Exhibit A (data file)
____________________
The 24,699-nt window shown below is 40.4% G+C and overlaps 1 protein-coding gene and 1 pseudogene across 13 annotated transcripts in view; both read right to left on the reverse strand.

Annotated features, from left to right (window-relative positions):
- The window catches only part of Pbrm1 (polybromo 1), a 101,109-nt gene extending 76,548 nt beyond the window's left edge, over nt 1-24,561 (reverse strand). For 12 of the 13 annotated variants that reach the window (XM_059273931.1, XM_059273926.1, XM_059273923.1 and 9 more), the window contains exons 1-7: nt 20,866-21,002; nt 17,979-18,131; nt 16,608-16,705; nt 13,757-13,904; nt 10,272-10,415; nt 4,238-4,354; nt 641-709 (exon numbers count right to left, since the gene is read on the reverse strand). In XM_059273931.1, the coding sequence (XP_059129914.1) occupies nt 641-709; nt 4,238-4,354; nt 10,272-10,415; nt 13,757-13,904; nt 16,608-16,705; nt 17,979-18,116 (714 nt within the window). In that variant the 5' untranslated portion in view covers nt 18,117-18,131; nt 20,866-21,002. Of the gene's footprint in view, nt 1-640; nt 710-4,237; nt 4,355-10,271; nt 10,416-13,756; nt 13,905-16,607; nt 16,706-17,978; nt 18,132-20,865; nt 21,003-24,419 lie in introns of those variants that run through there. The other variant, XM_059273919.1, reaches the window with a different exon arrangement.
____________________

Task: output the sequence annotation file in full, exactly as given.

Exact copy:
The 24,699-nt window shown below is 40.4% G+C and overlaps 1 protein-coding gene and 1 pseudogene across 13 annotated transcripts in view; both read right to left on the reverse strand.

Annotated features, from left to right (window-relative positions):
- The window catches only part of Pbrm1 (polybromo 1), a 101,109-nt gene extending 76,548 nt beyond the window's left edge, over nt 1-24,561 (reverse strand). For 12 of the 13 annotated variants that reach the window (XM_059273931.1, XM_059273926.1, XM_059273923.1 and 9 more), the window contains exons 1-7: nt 20,866-21,002; nt 17,979-18,131; nt 16,608-16,705; nt 13,757-13,904; nt 10,272-10,415; nt 4,238-4,354; nt 641-709 (exon numbers count right to left, since the gene is read on the reverse strand). In XM_059273931.1, the coding sequence (XP_059129914.1) occupies nt 641-709; nt 4,238-4,354; nt 10,272-10,415; nt 13,757-13,904; nt 16,608-16,705; nt 17,979-18,116 (714 nt within the window). In that variant the 5' untranslated portion in view covers nt 18,117-18,131; nt 20,866-21,002. Of the gene's footprint in view, nt 1-640; nt 710-4,237; nt 4,355-10,271; nt 10,416-13,756; nt 13,905-16,607; nt 16,706-17,978; nt 18,132-20,865; nt 21,003-24,419 lie in introns of those variants that run through there. The other variant, XM_059273919.1, reaches the window with a different exon arrangement.